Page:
Back to the basics of antipredatory vigilance: can nonvigilant animals detest attack?

Citation
Sl. Lima et Pa. Bednekoff, Back to the basics of antipredatory vigilance: can nonvigilant animals detest attack?, ANIM BEHAV, 58, 1999, pp. 537-543
Citations number
49
Language
INGLESE
art.tipo
Article
Categorie Soggetti
Animal Sciences","Neurosciences & Behavoir
Journal title
ANIMAL BEHAVIOUR
ISSN journal
0003-3472 → ACNP
Volume
58
Year of publication
1999
Part
3
Pages
537 - 543
Database
ISI
SICI code
0003-3472(199909)58:<537:BTTBOA>2.0.ZU;2-9
Abstract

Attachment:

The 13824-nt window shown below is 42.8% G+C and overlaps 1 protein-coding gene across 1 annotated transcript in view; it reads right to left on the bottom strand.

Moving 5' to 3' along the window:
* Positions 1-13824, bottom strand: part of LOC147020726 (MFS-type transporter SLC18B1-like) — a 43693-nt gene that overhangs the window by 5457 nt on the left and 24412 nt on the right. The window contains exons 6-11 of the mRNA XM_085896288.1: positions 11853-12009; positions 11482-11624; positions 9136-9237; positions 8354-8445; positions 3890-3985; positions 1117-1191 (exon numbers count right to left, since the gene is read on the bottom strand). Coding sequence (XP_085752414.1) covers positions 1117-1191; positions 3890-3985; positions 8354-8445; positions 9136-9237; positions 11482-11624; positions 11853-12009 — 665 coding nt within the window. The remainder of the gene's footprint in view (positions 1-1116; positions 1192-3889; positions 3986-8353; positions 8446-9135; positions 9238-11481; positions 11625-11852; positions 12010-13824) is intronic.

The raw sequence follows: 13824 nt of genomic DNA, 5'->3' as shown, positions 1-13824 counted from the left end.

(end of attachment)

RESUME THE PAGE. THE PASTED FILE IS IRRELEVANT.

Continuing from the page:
Many birds and mammals respond to a heightened risk of predation, especiall y that associated with smaller group sizes, with an increase in vigilance. All interpretations of the way in which vigilance responds to changes in pr edation risk assume that animals feeding with their heads down (i.e. animal s in a nonvigilant state) cannot detect approaching predators. We provide t he first explicit test of this assumption by 'flying' a mounted hawk down a 15-m chute towards actively feeding, free-living, dark-eyed juncos, Junco hyemalis. Juncos were targeted individually for simulated attack when they had either a 'head-down' view up the chute, or a completely unobstructed vi ew; a junco with a head-down view could see up the chute only when it lower ed its head to feed. Juncos with an unobstructed view almost always detecte d the hawk;at the maximum distance of 15 m. Juncos with a head-down view us ually detected the attack at a distance of 10-15 m against a grey backgroun d, but detection distances were shorter when attacks occurred against a cam ouflaged background. The results demonstrate that these birds have a consid erable ability to detect approaching predators even when not overtly vigila nt, although their detection ability is greater when they raise their heads . Vigilance sequences, therefore, probably consist of bouts of low-quality detection (active feeding) interspersed with bouts of higher-quality detect ion (overt vigilance) that can only be accomplished at the expense of feedi ng. This realization has major implications for current interpretations of the vigilance group size effect and antipredator vigilance in general. (C) 1999 The Association for the Study of Animal Behaviour.